Britain’s The Guardian published the list of the most infamous Americans in 2008. The list includes 19 individuals with billionaire Bernard Madoff at the top. Sarah Palin takes the second place, whereas the third place belongs to outgoing US President George W. Bush. Indeed, what’s the point of making the list of America ’s worst people if there is no Bush in it.
As for the leader of the list, the former chairman of the board of directors of Nasdaq Bernard Madoff was arrested in New York December 11. Madoff chaired Bernard L. Madoff Investment Securities – the company, which provided intermediary services to stock market members. It was said that Madoff had caused a 50-billion-dollar damage to investors as a result of his financial affairs.
Sarah Palin embodies everything that is not typical of the United States: proto-fascist sentiments and the absolute ignorance. It was particularly reported that Sarah Palin did not know Africa was a continent.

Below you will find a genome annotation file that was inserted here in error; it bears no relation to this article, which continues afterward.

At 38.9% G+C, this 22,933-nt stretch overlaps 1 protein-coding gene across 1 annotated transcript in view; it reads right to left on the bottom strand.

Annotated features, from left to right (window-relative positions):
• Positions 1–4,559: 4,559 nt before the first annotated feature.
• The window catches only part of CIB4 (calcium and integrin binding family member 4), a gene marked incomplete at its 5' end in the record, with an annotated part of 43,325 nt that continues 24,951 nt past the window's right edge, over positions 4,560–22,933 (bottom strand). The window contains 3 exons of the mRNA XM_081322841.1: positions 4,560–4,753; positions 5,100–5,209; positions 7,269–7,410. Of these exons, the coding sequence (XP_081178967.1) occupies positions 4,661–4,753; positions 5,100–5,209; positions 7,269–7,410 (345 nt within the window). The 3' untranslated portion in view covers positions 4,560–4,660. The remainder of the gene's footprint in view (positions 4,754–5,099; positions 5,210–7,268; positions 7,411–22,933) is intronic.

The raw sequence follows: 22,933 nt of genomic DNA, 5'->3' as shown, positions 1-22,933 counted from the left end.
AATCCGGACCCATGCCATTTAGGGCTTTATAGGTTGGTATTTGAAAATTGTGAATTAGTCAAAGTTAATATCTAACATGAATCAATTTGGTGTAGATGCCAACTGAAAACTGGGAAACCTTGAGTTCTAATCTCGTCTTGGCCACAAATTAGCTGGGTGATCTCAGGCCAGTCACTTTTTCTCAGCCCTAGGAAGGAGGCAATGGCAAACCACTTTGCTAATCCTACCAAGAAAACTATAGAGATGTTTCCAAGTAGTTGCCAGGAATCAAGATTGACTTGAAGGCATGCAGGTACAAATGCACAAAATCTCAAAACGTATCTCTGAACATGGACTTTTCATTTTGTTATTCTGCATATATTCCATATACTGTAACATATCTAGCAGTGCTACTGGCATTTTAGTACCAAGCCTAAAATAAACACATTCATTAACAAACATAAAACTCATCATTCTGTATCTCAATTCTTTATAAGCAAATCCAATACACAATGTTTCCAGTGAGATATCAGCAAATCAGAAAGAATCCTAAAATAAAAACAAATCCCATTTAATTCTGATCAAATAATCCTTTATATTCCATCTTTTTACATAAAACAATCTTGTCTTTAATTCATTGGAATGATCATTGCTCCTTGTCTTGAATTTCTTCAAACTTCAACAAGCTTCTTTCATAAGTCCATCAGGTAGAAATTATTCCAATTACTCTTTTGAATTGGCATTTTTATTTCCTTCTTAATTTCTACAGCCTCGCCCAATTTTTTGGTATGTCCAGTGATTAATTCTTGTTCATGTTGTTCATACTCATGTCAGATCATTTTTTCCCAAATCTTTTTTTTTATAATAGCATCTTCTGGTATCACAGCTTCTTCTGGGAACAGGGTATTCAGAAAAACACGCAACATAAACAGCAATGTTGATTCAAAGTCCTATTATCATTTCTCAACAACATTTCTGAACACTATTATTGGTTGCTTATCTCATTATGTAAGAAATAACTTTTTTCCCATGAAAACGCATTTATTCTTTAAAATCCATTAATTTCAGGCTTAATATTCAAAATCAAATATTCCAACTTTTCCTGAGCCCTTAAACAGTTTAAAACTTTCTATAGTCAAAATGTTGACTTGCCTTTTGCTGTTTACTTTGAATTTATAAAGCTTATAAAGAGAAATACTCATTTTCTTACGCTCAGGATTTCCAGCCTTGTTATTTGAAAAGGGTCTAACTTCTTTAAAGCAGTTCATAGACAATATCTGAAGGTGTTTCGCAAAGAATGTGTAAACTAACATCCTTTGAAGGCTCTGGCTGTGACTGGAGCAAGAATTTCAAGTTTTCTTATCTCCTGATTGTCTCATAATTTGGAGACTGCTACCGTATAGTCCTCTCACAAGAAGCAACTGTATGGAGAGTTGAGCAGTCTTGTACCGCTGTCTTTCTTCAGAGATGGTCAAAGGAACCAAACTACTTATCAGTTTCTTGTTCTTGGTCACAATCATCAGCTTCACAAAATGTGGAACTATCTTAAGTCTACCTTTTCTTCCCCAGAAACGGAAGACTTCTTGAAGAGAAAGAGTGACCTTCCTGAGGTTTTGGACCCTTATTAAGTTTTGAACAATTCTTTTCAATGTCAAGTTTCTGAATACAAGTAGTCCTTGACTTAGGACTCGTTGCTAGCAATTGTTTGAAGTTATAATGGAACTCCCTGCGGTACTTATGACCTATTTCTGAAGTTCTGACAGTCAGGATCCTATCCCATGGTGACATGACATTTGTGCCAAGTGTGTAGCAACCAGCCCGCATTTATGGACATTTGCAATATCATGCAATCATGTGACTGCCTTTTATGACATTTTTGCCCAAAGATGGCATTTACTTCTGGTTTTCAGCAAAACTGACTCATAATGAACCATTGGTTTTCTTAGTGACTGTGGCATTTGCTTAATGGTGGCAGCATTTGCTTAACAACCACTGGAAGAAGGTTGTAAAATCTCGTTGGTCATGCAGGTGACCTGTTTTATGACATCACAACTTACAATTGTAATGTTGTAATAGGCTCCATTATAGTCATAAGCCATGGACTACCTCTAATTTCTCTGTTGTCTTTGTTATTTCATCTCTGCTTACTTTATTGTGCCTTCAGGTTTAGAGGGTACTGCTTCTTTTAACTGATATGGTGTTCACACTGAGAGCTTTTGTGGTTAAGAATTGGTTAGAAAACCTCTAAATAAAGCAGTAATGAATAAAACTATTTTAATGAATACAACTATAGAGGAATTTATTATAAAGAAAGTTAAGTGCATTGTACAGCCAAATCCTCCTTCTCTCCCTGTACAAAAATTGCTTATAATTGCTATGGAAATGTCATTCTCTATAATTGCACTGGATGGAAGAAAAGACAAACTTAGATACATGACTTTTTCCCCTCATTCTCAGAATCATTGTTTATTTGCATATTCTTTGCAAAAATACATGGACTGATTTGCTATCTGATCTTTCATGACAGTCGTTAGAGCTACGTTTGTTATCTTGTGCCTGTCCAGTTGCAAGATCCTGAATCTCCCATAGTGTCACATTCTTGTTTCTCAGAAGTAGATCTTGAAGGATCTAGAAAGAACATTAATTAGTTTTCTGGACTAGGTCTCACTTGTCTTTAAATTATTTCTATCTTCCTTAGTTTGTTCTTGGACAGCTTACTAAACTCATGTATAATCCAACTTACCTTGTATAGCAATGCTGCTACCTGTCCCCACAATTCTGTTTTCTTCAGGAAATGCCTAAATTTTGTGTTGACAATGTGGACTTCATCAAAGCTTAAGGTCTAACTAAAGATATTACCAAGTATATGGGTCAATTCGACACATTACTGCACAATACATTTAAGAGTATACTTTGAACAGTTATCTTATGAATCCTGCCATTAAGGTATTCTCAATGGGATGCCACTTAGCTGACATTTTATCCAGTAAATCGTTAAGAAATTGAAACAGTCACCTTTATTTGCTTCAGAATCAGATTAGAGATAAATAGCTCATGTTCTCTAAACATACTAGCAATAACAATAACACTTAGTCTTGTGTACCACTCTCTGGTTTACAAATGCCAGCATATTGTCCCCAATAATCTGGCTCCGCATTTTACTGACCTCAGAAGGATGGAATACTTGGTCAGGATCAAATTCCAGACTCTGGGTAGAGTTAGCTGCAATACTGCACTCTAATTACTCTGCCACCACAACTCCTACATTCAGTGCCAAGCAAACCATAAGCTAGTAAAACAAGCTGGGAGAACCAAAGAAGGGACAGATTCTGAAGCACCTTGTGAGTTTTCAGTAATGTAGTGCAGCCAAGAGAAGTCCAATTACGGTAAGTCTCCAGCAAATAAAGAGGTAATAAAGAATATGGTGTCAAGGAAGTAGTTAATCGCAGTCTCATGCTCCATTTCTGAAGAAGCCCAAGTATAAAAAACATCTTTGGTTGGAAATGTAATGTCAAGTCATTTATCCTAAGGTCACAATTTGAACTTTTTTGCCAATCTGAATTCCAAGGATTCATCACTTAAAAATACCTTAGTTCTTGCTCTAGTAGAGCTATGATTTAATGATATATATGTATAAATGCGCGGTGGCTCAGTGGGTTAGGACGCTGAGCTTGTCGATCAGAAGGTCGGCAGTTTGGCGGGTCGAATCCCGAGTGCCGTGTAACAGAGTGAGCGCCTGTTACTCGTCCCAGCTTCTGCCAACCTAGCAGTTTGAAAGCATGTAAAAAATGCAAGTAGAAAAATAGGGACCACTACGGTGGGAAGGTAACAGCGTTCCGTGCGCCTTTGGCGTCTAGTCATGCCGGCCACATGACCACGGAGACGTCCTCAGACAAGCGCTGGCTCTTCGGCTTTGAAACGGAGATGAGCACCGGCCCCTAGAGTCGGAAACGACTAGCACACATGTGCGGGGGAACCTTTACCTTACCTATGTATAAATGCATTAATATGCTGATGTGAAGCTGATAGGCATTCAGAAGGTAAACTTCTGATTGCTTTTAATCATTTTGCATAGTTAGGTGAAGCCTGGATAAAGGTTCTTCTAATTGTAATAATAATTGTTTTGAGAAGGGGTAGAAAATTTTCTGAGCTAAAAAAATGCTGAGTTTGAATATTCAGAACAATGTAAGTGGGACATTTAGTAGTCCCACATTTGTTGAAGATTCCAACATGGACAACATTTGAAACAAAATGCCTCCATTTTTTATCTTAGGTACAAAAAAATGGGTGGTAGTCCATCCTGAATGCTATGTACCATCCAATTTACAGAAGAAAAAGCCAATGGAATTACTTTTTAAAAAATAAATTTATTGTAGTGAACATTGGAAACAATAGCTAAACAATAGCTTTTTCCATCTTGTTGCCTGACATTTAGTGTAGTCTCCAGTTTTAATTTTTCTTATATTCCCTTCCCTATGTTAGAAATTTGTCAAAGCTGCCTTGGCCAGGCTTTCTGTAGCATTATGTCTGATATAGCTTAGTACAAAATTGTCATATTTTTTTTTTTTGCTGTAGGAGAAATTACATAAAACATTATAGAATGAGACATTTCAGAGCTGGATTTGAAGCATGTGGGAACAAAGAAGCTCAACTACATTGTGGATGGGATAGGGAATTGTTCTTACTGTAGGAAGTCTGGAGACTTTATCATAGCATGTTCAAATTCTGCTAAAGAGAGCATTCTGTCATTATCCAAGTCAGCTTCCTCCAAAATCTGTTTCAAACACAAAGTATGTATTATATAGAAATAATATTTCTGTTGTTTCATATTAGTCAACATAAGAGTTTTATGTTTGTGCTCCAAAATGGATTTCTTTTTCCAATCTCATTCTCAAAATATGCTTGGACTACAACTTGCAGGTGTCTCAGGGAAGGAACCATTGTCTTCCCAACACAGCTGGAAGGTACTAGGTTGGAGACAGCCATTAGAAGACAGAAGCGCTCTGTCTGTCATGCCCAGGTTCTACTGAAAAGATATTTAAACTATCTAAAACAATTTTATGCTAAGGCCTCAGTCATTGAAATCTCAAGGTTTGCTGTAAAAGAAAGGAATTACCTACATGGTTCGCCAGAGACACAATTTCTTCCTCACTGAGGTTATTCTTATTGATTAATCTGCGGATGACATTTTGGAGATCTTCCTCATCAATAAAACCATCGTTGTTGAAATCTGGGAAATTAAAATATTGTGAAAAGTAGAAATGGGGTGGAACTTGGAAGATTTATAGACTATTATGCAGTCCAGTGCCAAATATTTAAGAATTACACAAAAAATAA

George W . Bush . The name says it all . He started with election fraud, had the nation involved in the war which could have been avoided, encouraged tortures, did not do a thing to save New Orleans, and so on and so forth. Bush said once that he was aware of his extremely low popularity in the United States, but added that he was never chasing popularity during the hard years of his presidency.
Rod Blagojevich (4th place), the Illinois Governor, is suspected of selling Barack Obama’s post in the US Congress. Blagojevich’s phone conversations were tapped, and it was revealed that the man simply wanted to make money and was ready to do anything for it.
Michele Bachmann, a congresswoman from Minnesota, comes fifth. She said during the pre-election race that Obama was possibly sharing anti-American views.
The list also includes former New York Governor Eliot Spitzer. The notorious politician sent in his resignation when it became known that he was spending tens of thousands of budgetary dollars on elite prostitute. Elite for Eliot.
Read the full list on The Guardian
"People look at the U.S. as a failed state led by a clown, and either laugh at American citizens or pity them," regrets the American Historian Peter Kuznick